So with that in mind, it goes without saying that Teen Jesus And The Jean Teasers are a lot more than just a funny name. There’s undeniable wit, essence and humanity here, affixed to some genuine bangers and a sense that this could be legitimately huge in the coming years. The conditions for it are all here and met with haste, and although I Love You isn’t their debut release, it’s enough of a reset in scope to where it makes too much sense as a jumping-off point. If anything was to define both where Teen Jesus And The Jean Teasers are, and the distances they’re capable of going, it really is I Love You.
For fans of: Arctic Monkeys, WAAX, Hockey Dad
‘I Love You’ by Teen Jesus And The Jean Teasers is released on 6th October on Domestic La La.
Air Drawn Dagger
Songs To Fight The Gods To
That’s one hell of a title, especially for what’s ostensibly still a new band. True, Air Drawn Dagger have a few more years under their belt than many others in their position, but it’s relatively recently that their plays for something bigger have started to bear fruit. At least, to the extent that Songs To Fight The Gods To can reasonably reach for the grandeur its title inspires. Here’s an EP for which anything less than complete domination of Britrock and emo and those other orbiting scenes just isn’t good enough, and Air Drawn Dagger’s conscious efforts don’t go unnoticed.
Theirs is a noticeably massive sound, more so that most similar acts can muster. You Should Have Known Better and Title Fight speak for themselves as big, pumped-up alt-rock; meanwhile, GhostsGhostsGhosts (Phantoms) and The Collapse Of Mount Plethora bear the slightest hint of Three Cheers…-era My Chemical Romance, via the 2010s Britrock approach of power over tact. Perhaps that can hold back some of the dynamism in frontwoman Maisie’s voice (as that style is frequently wont to do), but her emboldened presence is more than enough to regain control. And besides, Air Drawn Dagger don’t have the shaved-down, antiseptic quality that prevented a load of that material from feeling exciting. Songs To Fight The Gods To fittingly towers and ripples in its musculature, which is obviously an enormous plus.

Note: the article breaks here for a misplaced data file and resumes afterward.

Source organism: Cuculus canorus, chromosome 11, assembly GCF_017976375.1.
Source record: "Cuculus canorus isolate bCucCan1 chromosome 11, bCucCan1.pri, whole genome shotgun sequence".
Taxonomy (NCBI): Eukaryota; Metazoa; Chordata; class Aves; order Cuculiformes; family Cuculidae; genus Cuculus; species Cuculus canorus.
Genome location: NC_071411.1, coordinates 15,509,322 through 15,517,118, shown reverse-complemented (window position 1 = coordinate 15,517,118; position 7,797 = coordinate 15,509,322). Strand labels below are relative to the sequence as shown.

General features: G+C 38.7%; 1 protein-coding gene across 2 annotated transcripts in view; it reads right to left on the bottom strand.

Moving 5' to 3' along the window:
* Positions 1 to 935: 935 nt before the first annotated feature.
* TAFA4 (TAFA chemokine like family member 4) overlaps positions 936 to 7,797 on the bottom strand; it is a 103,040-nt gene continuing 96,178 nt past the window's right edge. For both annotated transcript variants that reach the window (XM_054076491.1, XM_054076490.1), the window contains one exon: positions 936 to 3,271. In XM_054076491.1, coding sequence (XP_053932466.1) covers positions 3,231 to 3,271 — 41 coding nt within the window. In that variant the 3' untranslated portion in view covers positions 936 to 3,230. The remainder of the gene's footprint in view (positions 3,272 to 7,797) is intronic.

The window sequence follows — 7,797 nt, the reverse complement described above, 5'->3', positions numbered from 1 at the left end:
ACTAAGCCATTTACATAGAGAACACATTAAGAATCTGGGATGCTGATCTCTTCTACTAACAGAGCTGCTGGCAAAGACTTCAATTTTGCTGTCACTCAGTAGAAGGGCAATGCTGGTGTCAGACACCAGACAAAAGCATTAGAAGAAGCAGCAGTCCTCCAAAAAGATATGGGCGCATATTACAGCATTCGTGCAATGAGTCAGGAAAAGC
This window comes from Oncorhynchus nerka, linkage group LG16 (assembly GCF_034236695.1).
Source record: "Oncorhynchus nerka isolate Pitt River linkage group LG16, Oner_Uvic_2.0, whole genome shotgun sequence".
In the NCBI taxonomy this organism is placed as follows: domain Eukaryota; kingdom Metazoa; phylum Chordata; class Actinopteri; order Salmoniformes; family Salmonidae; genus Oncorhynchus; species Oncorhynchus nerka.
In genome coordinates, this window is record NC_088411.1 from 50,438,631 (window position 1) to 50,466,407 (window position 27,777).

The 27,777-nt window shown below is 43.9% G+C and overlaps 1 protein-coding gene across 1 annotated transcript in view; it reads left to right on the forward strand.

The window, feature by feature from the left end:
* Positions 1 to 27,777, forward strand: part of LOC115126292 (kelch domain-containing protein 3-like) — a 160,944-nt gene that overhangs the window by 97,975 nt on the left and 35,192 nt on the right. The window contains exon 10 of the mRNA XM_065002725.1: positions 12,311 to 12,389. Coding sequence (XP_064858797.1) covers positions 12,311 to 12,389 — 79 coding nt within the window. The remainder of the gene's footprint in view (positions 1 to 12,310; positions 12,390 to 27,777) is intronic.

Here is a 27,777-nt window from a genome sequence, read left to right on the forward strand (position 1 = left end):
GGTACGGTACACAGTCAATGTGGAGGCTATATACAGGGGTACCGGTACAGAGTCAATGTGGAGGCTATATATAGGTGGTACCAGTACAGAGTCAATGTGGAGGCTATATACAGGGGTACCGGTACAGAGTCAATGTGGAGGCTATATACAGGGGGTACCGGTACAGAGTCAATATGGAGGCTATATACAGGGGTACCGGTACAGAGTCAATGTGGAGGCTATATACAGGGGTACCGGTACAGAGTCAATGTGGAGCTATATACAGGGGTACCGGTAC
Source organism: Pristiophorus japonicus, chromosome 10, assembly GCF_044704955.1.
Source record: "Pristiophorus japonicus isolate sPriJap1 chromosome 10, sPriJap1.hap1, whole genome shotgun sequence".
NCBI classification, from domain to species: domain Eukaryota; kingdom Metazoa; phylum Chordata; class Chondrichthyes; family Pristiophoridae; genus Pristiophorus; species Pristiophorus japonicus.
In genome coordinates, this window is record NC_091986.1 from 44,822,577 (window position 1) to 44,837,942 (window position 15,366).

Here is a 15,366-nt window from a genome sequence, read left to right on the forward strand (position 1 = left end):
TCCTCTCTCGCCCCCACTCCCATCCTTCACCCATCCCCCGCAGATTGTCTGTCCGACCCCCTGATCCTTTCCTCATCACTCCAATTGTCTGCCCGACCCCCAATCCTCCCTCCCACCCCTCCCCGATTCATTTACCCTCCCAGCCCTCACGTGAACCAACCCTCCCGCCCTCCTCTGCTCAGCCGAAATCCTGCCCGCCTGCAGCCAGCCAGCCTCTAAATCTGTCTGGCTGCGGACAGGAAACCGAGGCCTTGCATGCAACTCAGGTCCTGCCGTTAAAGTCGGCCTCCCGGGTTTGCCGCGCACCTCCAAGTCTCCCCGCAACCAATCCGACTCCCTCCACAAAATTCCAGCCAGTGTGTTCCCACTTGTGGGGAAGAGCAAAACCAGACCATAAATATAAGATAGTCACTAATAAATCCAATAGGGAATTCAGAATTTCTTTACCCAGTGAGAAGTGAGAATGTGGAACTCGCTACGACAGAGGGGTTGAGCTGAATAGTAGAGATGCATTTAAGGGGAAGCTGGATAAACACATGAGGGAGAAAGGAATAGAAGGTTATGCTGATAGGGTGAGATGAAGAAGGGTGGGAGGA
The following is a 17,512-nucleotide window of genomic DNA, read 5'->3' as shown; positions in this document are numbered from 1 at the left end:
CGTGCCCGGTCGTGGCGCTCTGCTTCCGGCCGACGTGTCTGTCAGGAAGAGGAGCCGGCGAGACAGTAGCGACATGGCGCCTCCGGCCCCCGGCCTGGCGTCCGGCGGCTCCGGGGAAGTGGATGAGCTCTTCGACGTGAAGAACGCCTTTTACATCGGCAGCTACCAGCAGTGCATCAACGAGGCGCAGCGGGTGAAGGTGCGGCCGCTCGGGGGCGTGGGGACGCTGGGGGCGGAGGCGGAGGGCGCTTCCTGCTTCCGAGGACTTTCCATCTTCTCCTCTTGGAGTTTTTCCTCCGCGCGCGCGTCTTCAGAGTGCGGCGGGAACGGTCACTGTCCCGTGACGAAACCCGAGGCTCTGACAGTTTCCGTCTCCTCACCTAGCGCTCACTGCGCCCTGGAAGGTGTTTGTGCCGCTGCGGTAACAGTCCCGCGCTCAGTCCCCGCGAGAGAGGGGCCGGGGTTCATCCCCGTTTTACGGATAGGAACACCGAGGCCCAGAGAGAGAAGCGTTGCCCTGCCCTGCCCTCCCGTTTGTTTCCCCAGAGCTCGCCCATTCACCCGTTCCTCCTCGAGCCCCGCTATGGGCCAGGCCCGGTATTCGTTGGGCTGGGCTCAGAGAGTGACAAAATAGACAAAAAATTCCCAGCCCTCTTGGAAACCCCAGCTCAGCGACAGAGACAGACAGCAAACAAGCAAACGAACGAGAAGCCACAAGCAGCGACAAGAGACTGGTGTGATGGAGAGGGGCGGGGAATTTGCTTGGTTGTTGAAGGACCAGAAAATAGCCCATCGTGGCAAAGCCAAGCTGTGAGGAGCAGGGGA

The punches land more often than not, and Air Drawn Dagger’s inflated size actually pulls out a fairly effective listen. Big topics come affixed to similarly towering thread of mythology and cosmology, in context if not outright stated. The nebulous protagonist battles their way up an ancient mountain to confront the gods at the summit, an exercise in world-building that might be out of Air Drawn Dagger’s league right now (in terms of full narrative construction, at least), but the determination speaks volumes. Give them a full album and the time to refine it to a fine point, and they could definitely pull this off. There’s already a grandeur to the production and a guitar and bass tone equipped for this kind of tissue-forming power; all that’s left is to weave it into the intended tapestry.
Clearly the MCR influence extends rather far down then, though it’s good to see bands attempting that sort of feat, and not just settling for it as a mere aesthetic decal. Air Drawn Dagger, if anything, have most of an onus placed on big swings just adjacent to theatricality, which is a place containing a wealth of cues for them to really sink their teeth into. What’s shown on Songs To Fight The Gods To is more a truncated snippet of that, though still enough to drum up some curiosity of how far this band can really go. With the right means off the back of this, it could be all the way.
For fans of: My Chemical Romance, Paramore, Tigress
‘Songs To Fight The Gods To’ by Air Drawn Dagger is released on 13th October on Silent Cult Records.
Words by Luke Nuttall